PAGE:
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Old 03-07-2007, 06:43 AM   #6
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mine have a u-shaped channel mounted against the underside of the floor, this is fastened at the ends to the trailer frame (runs right across the trailer side-side) The tanks are then strapped in with stainless straps, each end and in the center. there is a layer of rubber between the strap and the tank to prevent chafing.
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Old 03-07-2007, 08:54 AM   #7
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In my 13, the tank was mounted under the street side dinette seat with a webbed strap, a heavy version of what is used with a webbed chair.

On the 17, the chains have no insulation at all. The fresh is under the trailer.
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Old 03-07-2007, 09:30 AM   #8
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Well, I dug her out today. Here's a shot of the gravel guard that holds my water tank in place.The plastic is about 3/16 thick and larger than the tank. It is bolted to some 2x4 material that has been glassed into place. Protects against stone chips and if you accidentally drag it over something. Has held up well for 22 years.
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Old 03-07-2007, 10:06 AM   #9
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Thanks for the replies!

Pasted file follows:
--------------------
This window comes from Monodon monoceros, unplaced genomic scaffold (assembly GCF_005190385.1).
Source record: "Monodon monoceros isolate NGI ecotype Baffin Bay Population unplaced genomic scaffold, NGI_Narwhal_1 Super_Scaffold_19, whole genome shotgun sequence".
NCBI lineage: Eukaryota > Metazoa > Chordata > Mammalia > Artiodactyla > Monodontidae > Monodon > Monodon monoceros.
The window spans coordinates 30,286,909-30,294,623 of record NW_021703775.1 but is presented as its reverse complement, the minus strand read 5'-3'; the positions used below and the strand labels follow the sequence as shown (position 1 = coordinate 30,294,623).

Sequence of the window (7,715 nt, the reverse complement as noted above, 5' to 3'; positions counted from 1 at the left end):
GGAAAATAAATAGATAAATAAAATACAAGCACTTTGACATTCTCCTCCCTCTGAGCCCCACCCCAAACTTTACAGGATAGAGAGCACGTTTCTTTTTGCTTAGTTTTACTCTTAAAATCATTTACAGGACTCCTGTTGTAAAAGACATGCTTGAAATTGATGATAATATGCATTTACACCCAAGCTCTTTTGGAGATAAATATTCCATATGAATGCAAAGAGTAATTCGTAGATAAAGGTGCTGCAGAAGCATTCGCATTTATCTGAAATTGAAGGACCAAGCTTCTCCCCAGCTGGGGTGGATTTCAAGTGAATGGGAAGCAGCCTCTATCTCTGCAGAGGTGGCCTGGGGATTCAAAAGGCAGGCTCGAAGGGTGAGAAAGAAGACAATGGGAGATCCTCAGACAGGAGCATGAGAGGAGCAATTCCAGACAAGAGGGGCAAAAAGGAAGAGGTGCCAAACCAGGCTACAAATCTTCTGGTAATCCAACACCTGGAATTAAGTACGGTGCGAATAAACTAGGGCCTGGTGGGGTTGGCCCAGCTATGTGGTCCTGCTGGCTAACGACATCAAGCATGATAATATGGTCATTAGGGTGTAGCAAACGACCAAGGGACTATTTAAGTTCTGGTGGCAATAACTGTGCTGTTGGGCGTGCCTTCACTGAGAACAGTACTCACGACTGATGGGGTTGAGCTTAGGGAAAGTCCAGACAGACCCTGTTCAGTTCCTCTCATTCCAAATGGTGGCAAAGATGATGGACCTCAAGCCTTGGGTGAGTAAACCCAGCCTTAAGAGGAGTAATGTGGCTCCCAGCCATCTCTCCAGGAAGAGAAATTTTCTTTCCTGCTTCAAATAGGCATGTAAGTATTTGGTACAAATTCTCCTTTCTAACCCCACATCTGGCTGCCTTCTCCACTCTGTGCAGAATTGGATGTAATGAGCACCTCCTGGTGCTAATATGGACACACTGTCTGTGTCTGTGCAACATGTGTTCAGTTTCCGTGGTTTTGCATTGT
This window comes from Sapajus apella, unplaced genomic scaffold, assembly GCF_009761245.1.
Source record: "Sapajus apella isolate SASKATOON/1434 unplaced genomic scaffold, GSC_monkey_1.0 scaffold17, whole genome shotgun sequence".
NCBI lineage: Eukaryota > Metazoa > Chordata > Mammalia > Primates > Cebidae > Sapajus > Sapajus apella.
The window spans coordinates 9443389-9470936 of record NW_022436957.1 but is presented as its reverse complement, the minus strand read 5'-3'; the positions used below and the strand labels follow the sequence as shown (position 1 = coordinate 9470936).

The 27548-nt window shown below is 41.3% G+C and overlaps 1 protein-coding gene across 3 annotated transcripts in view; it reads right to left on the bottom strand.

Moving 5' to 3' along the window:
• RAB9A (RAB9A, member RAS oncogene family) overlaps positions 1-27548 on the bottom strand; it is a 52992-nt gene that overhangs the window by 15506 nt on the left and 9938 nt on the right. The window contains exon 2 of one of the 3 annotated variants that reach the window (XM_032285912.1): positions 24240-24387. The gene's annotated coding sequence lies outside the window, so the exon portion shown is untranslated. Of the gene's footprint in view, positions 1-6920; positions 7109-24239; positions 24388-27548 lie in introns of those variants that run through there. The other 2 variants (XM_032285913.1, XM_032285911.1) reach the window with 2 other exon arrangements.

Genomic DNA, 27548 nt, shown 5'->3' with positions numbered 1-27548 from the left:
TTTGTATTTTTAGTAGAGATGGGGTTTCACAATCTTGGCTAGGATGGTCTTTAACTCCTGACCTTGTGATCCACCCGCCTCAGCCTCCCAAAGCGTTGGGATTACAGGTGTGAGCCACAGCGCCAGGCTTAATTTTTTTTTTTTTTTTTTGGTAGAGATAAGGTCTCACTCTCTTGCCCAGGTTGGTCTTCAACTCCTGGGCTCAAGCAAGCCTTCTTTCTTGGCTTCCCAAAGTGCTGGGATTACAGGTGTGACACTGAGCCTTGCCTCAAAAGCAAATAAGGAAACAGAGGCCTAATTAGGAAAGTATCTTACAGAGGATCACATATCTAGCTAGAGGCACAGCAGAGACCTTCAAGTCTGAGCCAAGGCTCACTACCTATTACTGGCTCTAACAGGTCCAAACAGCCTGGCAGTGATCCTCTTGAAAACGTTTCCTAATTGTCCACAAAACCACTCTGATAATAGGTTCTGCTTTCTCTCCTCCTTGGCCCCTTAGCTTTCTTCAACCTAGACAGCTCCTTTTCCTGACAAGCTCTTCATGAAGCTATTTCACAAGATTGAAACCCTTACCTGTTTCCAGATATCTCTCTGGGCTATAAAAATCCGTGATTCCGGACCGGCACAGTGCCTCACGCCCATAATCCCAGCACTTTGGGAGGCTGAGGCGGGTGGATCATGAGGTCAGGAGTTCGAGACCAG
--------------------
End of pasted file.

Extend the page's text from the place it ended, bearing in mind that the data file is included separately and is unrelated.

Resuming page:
Looks like I should get creative, as there is no single way to do it. Mine is complicated by a couple of things: frame members seem to be of different distances from the tank, and access to the floor from the top varies from place to place.

One of the original chained supports for the freshwater tank seemed to sag after a few years so I added a turnbuckle to it plus some attempts to distributing the forces, but another problem has been a bugger. The outlet from the tank is at the street end (transverse tank) and the water pump starts to wheeze when there is still more than 3 gallons left in it.

The plan so far is to loosen things up, install more turnbuckles plus an additional support in the accessible center of the tank, then shim the outlet side with whatever size shim it takes to make more of the water accessible to the pump (more slime too, but there is a filter and I sanitize reasonably often).

I'm thinking U-channel, bearing on something wider to distribute the weight plus hefty threaded rods reaching up through the floor (5/8" + double fiberglass) mounted with some fender washers or tapped steel plates. Plus an effort to prevent corrosion. Because of the Burro floor situation this would not necessarily create a bumpiness problem. Can you tell I'm not planning to sell anytime soon?
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Old 03-07-2007, 12:35 PM   #10